Growing Pains

During periods wherein I find myself alone with perhaps a book or merely lying on my bed watching Food Network’s “Chopped,” I become incredibly introspective about my past choices, experiences, my family, and life. At times I can think so much that I find tears running down my face as emotions sit on my chest waiting to be spilled out to someone, anyone. However, I rarely speak about what goes through my mind because these small nuggets of intense feelings, after a few minutes, decrease in force and I just continue living. Throughout my ‘living’ I remain haunted by my past though.

One of the most common occurrences is the revisiting of vulnerable moments during those crucial adolescent years. Some people forget how odd being a teenager actually was. While hormones invaded everything and the adolescent body transformed, every teenager handled themselves differently. The typical route was perhaps engaging in experimental sexual activity in order to explore one’s body as well as another’s and turning to drugs for experimentation, but one also could shut oneself into the video game world, focus on being with friends, and many other paths. I chose to be reclusive, wanting only to remain in my room and read romance novels, either online stories (particularly Harry Potter-themed fan-fiction) or good old paperback novels. My mom would come into my room and ask me if I’d like to go to the park because our family was having a little get together which I would immediately reject much to her obvious disappointment. If my toddler aged cousins visited the apartment, I’d hide in my room—sometimes actually locking the door—and ignore them. Recently I was at a family party and my now teenaged little cousin said he thought I was “emo” simply because I would remove myself.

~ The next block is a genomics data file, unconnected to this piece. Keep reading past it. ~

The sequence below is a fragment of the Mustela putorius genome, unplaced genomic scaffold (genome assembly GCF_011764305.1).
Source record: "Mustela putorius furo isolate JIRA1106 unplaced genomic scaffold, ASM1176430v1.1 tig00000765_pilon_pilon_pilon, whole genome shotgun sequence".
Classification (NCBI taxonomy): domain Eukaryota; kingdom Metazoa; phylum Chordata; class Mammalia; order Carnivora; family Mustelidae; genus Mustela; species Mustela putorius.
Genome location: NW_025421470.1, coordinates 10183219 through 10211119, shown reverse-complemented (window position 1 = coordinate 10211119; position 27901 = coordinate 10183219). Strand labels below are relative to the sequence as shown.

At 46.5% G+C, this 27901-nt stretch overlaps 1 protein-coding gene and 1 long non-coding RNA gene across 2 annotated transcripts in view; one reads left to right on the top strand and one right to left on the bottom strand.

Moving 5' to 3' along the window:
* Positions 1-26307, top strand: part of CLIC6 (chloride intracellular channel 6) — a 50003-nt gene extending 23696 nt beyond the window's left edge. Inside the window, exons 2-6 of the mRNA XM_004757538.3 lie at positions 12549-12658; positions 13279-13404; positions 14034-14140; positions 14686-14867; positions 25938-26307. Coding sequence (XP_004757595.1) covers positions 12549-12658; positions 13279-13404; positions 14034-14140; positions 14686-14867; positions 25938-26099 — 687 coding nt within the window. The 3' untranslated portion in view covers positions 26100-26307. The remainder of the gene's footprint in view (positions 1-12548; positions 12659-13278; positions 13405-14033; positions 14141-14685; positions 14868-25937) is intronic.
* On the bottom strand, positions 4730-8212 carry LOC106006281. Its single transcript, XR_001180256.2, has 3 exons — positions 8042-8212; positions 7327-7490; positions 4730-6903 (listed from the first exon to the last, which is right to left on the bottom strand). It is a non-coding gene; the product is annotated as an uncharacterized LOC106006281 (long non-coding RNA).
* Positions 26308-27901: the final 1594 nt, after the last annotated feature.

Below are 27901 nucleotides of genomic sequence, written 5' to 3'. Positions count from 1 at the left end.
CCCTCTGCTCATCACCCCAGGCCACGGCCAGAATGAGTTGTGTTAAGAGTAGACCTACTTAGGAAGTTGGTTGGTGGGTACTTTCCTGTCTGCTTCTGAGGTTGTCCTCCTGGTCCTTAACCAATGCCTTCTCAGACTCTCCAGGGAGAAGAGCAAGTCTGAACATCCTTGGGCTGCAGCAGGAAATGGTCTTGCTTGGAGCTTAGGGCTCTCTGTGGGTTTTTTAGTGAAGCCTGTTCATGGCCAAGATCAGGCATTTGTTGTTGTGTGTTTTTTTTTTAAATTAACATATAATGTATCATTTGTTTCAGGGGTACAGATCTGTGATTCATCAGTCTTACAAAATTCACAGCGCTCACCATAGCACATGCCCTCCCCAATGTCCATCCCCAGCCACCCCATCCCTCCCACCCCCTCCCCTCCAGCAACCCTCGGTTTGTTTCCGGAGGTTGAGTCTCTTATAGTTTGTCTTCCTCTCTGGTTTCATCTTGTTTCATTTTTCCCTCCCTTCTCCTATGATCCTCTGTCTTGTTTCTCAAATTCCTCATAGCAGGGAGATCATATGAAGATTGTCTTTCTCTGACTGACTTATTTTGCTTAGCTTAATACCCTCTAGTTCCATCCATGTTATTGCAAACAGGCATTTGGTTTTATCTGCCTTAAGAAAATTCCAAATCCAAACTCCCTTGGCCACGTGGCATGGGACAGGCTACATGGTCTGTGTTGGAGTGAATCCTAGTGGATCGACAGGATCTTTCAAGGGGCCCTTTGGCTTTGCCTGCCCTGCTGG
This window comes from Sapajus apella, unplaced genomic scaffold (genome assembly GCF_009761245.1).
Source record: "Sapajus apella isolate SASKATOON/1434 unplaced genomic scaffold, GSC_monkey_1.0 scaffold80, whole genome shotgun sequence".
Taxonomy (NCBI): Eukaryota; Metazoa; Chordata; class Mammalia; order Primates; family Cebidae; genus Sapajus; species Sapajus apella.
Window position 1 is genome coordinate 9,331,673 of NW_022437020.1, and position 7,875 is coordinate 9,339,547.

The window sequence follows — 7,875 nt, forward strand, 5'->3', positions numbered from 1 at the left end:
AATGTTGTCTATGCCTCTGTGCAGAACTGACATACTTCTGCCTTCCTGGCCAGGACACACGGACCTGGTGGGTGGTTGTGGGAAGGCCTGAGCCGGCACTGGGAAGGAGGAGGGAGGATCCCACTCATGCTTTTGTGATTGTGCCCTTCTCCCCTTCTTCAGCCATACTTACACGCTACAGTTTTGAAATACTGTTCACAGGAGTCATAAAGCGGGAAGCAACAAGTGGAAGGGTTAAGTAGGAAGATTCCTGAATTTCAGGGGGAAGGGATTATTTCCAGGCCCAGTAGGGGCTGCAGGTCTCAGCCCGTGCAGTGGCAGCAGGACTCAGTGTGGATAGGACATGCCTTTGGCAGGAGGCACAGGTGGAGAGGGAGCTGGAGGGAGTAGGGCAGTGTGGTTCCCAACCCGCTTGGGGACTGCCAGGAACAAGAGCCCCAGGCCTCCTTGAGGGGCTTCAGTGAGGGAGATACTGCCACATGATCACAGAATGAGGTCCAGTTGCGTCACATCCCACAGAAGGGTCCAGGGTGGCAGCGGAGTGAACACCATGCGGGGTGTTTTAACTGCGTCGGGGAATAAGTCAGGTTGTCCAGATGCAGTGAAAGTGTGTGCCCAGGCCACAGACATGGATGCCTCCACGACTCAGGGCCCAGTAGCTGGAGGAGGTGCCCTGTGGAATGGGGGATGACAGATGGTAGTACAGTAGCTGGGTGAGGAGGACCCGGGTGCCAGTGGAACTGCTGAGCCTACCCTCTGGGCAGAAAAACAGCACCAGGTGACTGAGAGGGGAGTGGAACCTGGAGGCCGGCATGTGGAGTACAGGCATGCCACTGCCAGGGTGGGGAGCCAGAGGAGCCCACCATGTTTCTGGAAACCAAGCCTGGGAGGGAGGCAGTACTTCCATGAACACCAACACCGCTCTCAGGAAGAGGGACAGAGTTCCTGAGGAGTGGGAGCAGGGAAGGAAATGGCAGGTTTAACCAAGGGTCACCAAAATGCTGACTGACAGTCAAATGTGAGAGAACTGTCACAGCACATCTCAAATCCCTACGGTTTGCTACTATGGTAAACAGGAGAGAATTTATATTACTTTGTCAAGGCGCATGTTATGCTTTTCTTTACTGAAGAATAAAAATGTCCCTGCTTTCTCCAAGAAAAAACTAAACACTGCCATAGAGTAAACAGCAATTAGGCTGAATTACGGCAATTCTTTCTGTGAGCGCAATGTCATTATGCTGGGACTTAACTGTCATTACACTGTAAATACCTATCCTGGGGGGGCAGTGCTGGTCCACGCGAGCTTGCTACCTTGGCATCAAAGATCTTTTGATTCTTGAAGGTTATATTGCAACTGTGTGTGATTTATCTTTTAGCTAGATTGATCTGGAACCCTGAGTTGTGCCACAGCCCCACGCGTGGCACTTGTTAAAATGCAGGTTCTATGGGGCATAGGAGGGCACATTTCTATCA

An inescapable factor throughout my adolescence was my body, and more specifically—my size. Looking back now, I was only slightly larger than typical middle schoolers or high schoolers, but a constant thought in the back of my mind was my family’s reaction to my larger-than-average size. Whenever my aunts, female cousins, and my mother would sit around and talk about people they hadn’t seen in a while or were merely conversing about people, they would always notice and remark “So-and-so has gotten fat! Wow! What happened?” or the more approving “Wow, so-and-so has lost some weight! [He/she] looks incredible!” I became aware of this hypercritical habit after being welcomed to the grownup table and observantly listening to this new side of the women in my family. Suddenly I started sucking in my stomach around these women and covering as best I could any flap. The monster zits permeating my young face served the dual function of making me visible to advice on home remedies while making me invisible which allowed me to sit and observe my family even more.